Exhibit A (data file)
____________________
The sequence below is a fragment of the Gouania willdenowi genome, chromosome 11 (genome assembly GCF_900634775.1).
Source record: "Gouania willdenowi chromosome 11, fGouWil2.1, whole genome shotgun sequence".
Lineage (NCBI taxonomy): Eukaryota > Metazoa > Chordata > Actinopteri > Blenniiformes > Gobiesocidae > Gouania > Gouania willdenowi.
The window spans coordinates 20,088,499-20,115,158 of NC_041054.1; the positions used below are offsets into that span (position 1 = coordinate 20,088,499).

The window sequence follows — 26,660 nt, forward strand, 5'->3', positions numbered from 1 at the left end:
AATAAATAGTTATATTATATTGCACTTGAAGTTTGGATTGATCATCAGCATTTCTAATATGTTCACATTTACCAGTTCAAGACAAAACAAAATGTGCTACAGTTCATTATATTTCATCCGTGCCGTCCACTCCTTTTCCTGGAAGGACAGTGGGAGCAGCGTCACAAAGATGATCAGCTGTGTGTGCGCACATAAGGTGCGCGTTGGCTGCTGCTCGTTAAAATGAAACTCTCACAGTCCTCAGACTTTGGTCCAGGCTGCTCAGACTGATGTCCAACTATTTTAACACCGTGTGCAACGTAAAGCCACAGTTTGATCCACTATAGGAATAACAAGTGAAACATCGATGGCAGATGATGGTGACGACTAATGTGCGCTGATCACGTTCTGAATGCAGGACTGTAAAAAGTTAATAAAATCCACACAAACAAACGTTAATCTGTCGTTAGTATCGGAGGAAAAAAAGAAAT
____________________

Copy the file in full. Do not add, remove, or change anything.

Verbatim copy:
The sequence below is a fragment of the Gouania willdenowi genome, chromosome 11 (genome assembly GCF_900634775.1).
Source record: "Gouania willdenowi chromosome 11, fGouWil2.1, whole genome shotgun sequence".
Lineage (NCBI taxonomy): Eukaryota > Metazoa > Chordata > Actinopteri > Blenniiformes > Gobiesocidae > Gouania > Gouania willdenowi.
The window spans coordinates 20,088,499-20,115,158 of NC_041054.1; the positions used below are offsets into that span (position 1 = coordinate 20,088,499).

The window sequence follows — 26,660 nt, forward strand, 5'->3', positions numbered from 1 at the left end:
AATAAATAGTTATATTATATTGCACTTGAAGTTTGGATTGATCATCAGCATTTCTAATATGTTCACATTTACCAGTTCAAGACAAAACAAAATGTGCTACAGTTCATTATATTTCATCCGTGCCGTCCACTCCTTTTCCTGGAAGGACAGTGGGAGCAGCGTCACAAAGATGATCAGCTGTGTGTGCGCACATAAGGTGCGCGTTGGCTGCTGCTCGTTAAAATGAAACTCTCACAGTCCTCAGACTTTGGTCCAGGCTGCTCAGACTGATGTCCAACTATTTTAACACCGTGTGCAACGTAAAGCCACAGTTTGATCCACTATAGGAATAACAAGTGAAACATCGATGGCAGATGATGGTGACGACTAATGTGCGCTGATCACGTTCTGAATGCAGGACTGTAAAAAGTTAATAAAATCCACACAAACAAACGTTAATCTGTCGTTAGTATCGGAGGAAAAAAAGAAAT